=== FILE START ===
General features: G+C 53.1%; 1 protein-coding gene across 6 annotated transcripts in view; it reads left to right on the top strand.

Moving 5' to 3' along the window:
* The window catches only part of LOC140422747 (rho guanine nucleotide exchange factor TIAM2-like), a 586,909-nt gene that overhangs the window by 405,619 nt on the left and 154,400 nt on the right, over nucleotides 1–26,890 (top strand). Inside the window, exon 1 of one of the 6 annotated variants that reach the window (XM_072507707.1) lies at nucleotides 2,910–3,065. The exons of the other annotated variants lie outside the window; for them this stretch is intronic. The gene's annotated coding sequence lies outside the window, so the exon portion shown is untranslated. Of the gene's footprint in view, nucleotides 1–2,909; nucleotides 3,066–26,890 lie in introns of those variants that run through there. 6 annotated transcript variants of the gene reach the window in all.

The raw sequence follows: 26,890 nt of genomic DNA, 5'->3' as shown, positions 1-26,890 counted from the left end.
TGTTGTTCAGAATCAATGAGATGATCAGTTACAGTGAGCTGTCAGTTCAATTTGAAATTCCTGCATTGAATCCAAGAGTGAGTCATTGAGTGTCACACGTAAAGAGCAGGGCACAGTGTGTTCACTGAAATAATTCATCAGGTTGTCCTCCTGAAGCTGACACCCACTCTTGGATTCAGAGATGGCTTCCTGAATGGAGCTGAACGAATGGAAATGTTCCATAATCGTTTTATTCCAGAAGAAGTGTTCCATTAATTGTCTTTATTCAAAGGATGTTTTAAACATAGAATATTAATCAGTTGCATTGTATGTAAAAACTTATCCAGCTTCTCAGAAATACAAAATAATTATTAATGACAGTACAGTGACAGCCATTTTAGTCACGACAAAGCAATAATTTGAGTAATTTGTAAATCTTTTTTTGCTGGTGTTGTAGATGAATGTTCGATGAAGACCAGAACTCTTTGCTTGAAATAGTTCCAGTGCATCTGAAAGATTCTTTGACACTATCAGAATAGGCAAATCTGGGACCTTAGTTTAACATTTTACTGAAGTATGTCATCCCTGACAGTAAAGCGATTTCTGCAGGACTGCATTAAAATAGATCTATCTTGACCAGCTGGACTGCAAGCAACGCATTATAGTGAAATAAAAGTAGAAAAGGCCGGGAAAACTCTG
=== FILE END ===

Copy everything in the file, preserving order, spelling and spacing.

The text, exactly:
General features: G+C 53.1%; 1 protein-coding gene across 6 annotated transcripts in view; it reads left to right on the top strand.

Moving 5' to 3' along the window:
* The window catches only part of LOC140422747 (rho guanine nucleotide exchange factor TIAM2-like), a 586,909-nt gene that overhangs the window by 405,619 nt on the left and 154,400 nt on the right, over nucleotides 1–26,890 (top strand). Inside the window, exon 1 of one of the 6 annotated variants that reach the window (XM_072507707.1) lies at nucleotides 2,910–3,065. The exons of the other annotated variants lie outside the window; for them this stretch is intronic. The gene's annotated coding sequence lies outside the window, so the exon portion shown is untranslated. Of the gene's footprint in view, nucleotides 1–2,909; nucleotides 3,066–26,890 lie in introns of those variants that run through there. 6 annotated transcript variants of the gene reach the window in all.

The raw sequence follows: 26,890 nt of genomic DNA, 5'->3' as shown, positions 1-26,890 counted from the left end.
TGTTGTTCAGAATCAATGAGATGATCAGTTACAGTGAGCTGTCAGTTCAATTTGAAATTCCTGCATTGAATCCAAGAGTGAGTCATTGAGTGTCACACGTAAAGAGCAGGGCACAGTGTGTTCACTGAAATAATTCATCAGGTTGTCCTCCTGAAGCTGACACCCACTCTTGGATTCAGAGATGGCTTCCTGAATGGAGCTGAACGAATGGAAATGTTCCATAATCGTTTTATTCCAGAAGAAGTGTTCCATTAATTGTCTTTATTCAAAGGATGTTTTAAACATAGAATATTAATCAGTTGCATTGTATGTAAAAACTTATCCAGCTTCTCAGAAATACAAAATAATTATTAATGACAGTACAGTGACAGCCATTTTAGTCACGACAAAGCAATAATTTGAGTAATTTGTAAATCTTTTTTTGCTGGTGTTGTAGATGAATGTTCGATGAAGACCAGAACTCTTTGCTTGAAATAGTTCCAGTGCATCTGAAAGATTCTTTGACACTATCAGAATAGGCAAATCTGGGACCTTAGTTTAACATTTTACTGAAGTATGTCATCCCTGACAGTAAAGCGATTTCTGCAGGACTGCATTAAAATAGATCTATCTTGACCAGCTGGACTGCAAGCAACGCATTATAGTGAAATAAAAGTAGAAAAGGCCGGGAAAACTCTG